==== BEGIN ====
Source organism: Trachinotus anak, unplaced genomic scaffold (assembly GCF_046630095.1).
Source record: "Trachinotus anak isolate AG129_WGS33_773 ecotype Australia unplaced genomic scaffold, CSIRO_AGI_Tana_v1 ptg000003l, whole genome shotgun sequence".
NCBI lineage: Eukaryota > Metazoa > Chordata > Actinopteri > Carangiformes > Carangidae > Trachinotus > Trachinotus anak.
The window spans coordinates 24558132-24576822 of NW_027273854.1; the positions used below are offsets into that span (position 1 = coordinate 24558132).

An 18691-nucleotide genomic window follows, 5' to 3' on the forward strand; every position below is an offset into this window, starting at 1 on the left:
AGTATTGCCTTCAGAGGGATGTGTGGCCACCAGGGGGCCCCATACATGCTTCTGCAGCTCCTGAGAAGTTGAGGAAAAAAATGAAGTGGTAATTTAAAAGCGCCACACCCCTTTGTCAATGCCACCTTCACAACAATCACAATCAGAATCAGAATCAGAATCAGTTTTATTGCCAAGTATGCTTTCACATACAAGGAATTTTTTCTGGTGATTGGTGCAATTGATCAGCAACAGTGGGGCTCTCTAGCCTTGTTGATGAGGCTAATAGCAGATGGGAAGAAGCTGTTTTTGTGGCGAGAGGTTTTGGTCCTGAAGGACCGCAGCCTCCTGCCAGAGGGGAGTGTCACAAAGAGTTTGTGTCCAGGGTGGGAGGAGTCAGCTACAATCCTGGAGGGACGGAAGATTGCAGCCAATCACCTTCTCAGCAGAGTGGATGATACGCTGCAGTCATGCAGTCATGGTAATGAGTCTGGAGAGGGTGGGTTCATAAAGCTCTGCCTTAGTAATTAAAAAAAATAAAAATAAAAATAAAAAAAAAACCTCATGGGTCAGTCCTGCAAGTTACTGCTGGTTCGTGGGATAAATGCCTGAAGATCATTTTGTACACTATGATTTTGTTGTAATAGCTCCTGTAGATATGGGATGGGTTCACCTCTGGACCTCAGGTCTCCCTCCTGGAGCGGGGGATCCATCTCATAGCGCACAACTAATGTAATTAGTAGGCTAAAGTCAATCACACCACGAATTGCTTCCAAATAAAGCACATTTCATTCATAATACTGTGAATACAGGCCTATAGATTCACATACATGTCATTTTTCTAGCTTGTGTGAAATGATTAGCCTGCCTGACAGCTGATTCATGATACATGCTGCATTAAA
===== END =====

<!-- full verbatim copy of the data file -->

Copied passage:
Source organism: Trachinotus anak, unplaced genomic scaffold (assembly GCF_046630095.1).
Source record: "Trachinotus anak isolate AG129_WGS33_773 ecotype Australia unplaced genomic scaffold, CSIRO_AGI_Tana_v1 ptg000003l, whole genome shotgun sequence".
NCBI lineage: Eukaryota > Metazoa > Chordata > Actinopteri > Carangiformes > Carangidae > Trachinotus > Trachinotus anak.
The window spans coordinates 24558132-24576822 of NW_027273854.1; the positions used below are offsets into that span (position 1 = coordinate 24558132).

An 18691-nucleotide genomic window follows, 5' to 3' on the forward strand; every position below is an offset into this window, starting at 1 on the left:
AGTATTGCCTTCAGAGGGATGTGTGGCCACCAGGGGGCCCCATACATGCTTCTGCAGCTCCTGAGAAGTTGAGGAAAAAAATGAAGTGGTAATTTAAAAGCGCCACACCCCTTTGTCAATGCCACCTTCACAACAATCACAATCAGAATCAGAATCAGAATCAGTTTTATTGCCAAGTATGCTTTCACATACAAGGAATTTTTTCTGGTGATTGGTGCAATTGATCAGCAACAGTGGGGCTCTCTAGCCTTGTTGATGAGGCTAATAGCAGATGGGAAGAAGCTGTTTTTGTGGCGAGAGGTTTTGGTCCTGAAGGACCGCAGCCTCCTGCCAGAGGGGAGTGTCACAAAGAGTTTGTGTCCAGGGTGGGAGGAGTCAGCTACAATCCTGGAGGGACGGAAGATTGCAGCCAATCACCTTCTCAGCAGAGTGGATGATACGCTGCAGTCATGCAGTCATGGTAATGAGTCTGGAGAGGGTGGGTTCATAAAGCTCTGCCTTAGTAATTAAAAAAAATAAAAATAAAAATAAAAAAAAAACCTCATGGGTCAGTCCTGCAAGTTACTGCTGGTTCGTGGGATAAATGCCTGAAGATCATTTTGTACACTATGATTTTGTTGTAATAGCTCCTGTAGATATGGGATGGGTTCACCTCTGGACCTCAGGTCTCCCTCCTGGAGCGGGGGATCCATCTCATAGCGCACAACTAATGTAATTAGTAGGCTAAAGTCAATCACACCACGAATTGCTTCCAAATAAAGCACATTTCATTCATAATACTGTGAATACAGGCCTATAGATTCACATACATGTCATTTTTCTAGCTTGTGTGAAATGATTAGCCTGCCTGACAGCTGATTCATGATACATGCTGCATTAAA